Testing in general terms means using a small sampling to determine the characteristics of a whole group. The smaller the sample, the larger the margin for error. It may not seem practical to have a line operator or quality technician run a statistically correct (n=20) sample group, but even three samples will triple the accuracy if a current procedure (SOP) only calls for one test. Go & No-Go testing included – all testing accuracy relies on a wider sampling.
↓ This graph illustrates single vs. several COF tests on the same sample. ↓
Using the single test data, an operator might reject three lots (1st, 6th & 7th) while the average data using multiple tests indicates all samples were within specification or acceptable range.
If you want something done right, start at the beginning…all testing has a finite number of variables that impact your results. If there is not a uniform sample for your testing or there are flaws in the preparation and samples are different, testing is a wasted effort or even impossible. Sample preparation is often overlooked or not practiced accurately to set your laboratory up for success. Consider choosing the best tools to do the job right. The proper sample preparation tool should make this task safe, easy and accurate. Consistency is also key and following proper sample prep procedures every time is the first step to obtaining repeatable and reproducible test results.
Inadequate sample preparation can lead to additional retesting and higher costs while improper tools can endanger operator safety. The selection of the optimal sample cutter depends on a few key factors including what material you are testing. Corrugated materials could be crushed with the incorrect tool, and plastic films may have jagged edges impacting your tensile results.
Consider these factors when choosing a sample cutter:
- The type of material being cut
- The required dimensions of the specimen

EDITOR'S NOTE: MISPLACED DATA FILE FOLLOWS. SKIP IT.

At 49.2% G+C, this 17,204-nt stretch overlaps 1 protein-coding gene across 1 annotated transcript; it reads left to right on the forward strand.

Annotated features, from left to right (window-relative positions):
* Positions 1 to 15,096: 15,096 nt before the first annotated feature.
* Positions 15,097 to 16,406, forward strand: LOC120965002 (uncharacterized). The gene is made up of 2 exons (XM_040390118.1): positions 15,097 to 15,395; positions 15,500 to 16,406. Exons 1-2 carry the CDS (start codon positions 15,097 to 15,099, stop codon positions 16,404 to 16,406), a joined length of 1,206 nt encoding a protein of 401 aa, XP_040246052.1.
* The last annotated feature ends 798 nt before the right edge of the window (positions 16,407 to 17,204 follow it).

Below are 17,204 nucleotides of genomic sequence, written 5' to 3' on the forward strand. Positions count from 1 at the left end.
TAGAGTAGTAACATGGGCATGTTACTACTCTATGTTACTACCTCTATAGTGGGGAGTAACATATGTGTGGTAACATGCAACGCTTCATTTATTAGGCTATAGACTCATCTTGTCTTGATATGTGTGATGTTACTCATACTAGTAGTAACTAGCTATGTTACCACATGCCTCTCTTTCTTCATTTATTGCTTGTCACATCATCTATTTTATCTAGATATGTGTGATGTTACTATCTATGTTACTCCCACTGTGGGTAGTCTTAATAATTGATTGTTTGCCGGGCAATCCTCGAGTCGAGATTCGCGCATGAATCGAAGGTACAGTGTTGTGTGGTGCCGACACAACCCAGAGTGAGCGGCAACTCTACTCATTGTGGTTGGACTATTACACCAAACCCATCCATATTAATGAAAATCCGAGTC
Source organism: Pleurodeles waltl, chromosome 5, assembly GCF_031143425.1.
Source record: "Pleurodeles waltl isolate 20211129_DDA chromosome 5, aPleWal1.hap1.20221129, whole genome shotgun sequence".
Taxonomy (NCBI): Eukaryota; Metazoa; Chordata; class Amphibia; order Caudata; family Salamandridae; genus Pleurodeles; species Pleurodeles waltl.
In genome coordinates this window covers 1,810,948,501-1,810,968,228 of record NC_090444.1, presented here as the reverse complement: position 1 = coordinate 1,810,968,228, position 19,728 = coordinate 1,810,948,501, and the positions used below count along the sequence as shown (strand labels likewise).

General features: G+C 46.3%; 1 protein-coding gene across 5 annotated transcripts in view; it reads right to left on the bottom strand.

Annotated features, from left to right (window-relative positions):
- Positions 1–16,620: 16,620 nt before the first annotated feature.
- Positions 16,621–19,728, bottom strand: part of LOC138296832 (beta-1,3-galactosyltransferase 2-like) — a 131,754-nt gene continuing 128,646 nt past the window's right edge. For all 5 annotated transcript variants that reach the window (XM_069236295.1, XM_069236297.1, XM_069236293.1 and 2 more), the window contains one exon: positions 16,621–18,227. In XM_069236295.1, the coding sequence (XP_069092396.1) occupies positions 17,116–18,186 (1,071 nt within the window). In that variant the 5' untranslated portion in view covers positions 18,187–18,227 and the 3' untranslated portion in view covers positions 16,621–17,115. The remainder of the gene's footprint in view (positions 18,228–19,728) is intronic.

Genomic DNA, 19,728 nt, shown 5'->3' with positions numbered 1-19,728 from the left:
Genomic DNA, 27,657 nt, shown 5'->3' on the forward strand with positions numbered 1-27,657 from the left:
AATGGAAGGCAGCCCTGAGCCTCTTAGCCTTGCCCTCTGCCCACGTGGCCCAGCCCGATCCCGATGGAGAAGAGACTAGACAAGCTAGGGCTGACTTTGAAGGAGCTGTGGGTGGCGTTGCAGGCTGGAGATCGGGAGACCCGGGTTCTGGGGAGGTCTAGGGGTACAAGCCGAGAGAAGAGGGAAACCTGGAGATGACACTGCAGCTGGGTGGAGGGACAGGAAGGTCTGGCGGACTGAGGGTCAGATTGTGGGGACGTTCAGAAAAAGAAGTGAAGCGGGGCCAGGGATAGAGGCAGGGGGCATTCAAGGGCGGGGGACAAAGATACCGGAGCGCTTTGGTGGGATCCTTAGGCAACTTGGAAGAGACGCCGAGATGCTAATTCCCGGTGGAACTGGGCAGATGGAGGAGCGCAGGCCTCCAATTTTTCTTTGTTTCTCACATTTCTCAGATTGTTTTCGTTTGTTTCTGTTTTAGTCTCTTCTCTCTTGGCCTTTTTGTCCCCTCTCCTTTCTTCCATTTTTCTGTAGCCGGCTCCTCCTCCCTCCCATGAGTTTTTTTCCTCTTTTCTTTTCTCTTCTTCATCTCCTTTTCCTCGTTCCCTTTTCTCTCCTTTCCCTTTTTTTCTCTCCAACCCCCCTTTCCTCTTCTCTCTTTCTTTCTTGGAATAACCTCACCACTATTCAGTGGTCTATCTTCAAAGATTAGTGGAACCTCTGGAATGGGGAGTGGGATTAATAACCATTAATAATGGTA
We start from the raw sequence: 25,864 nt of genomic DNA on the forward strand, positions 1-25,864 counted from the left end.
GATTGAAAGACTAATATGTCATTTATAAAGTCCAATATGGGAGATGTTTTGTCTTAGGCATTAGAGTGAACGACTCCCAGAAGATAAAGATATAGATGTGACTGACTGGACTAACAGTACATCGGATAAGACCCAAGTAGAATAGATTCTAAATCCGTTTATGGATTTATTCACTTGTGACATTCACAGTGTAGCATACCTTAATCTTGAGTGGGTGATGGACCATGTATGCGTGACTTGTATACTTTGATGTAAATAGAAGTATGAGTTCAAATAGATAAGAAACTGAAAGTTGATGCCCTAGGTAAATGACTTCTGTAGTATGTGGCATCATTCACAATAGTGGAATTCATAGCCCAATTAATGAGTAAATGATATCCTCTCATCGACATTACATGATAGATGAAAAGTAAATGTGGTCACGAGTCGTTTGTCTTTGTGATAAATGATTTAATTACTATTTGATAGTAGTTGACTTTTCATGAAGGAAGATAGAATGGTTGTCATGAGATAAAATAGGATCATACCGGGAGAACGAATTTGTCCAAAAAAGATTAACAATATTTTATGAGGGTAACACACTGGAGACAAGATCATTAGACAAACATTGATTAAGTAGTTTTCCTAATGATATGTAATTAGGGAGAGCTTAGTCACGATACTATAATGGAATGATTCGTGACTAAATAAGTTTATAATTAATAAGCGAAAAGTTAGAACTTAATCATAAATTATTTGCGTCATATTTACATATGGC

- Ease of use
- Repeatability and accuracy of the cut specimen
Read this study of the JDC Precision Cutter vs. the MTT Strip Cutter for preparing tensile test samples:
The universal rule of thumb is to start with a Force = 0.00 before loading a sample. Intentionally zeroing the instrument after a sample is loaded may remove actual tensile or compressive force that exists due to mechanical and physical properties of the test fixtures and sample material. When you zero the test before there is a load, it ensures the load cell starts at 0.00 before a sample is introduced to the instrument. Intentionally zeroing the instrument after a sample is loaded may affect both tensile and compression types of tests.
So why do we zero on the machine? There are a variety of reasons, but the most common reason to zero is due to a fixture or grip change or perhaps a new material. Zeroing after a sample is loaded directly affects results because the data captured during the test that follows does not include the force value previously erased by pressing the zero button. Accuracy is absolutely impacted by this causing the results to be skewed.
When in doubt, the only time you should zero is BEFORE the sample is loaded. Keep it simple:
- Do not zero the instrument once the sample is loaded.
- If you have any questions – see #1!
Are your laboratory instruments providing you the accurate measurement data you require? It is important to regularly verify an instrument’s measurement accuracy to determine if calibration is required. From a practical perspective, a “calibration due date” is a recommendation to validate and certify the measurement system. Mechanical property measurement instruments are designed to remain accurate unless physically damaged. If a materials test results are trending out of range, remember to confirm whether an instrument’s calibration due date is current or past due.
When it comes to your testing instruments and the investment you have made, it is important to keep up with routine maintenance to operate at peak performance. Regularly scheduled maintenance has been proven to reduce instrument downtime, minimize interruptions in your manufacturing process, limit waste due to quality issues and prevent inaccurate test results that can cost you money.
Click here to register your laboratory equipment for important service reminders.
Click here to learn more about preventive maintenance benefits.
Calibrate and Verify are not synonymous. Most instruments have a means of adjustment for calibration purposes. Verifying an instrument’s calibration does not involve adjustment. An operator taking measurements using standard materials and/or tools is verifying the instrument is reporting expected results. If results are beyond expectations (out of specified limits), adjustments are made to calibrate the instrument so measurements are within expected (published) limits.
The frequency for performing verification procedures is determined by the situation. Some companies choose to verify every shift, day, week or month. Materials and processes with high variability may require more frequent verification.
Proper verification procedures usually include:
- Certified tools/standards and/or materials
- Clearly written and illustrated procedures
- Historical log book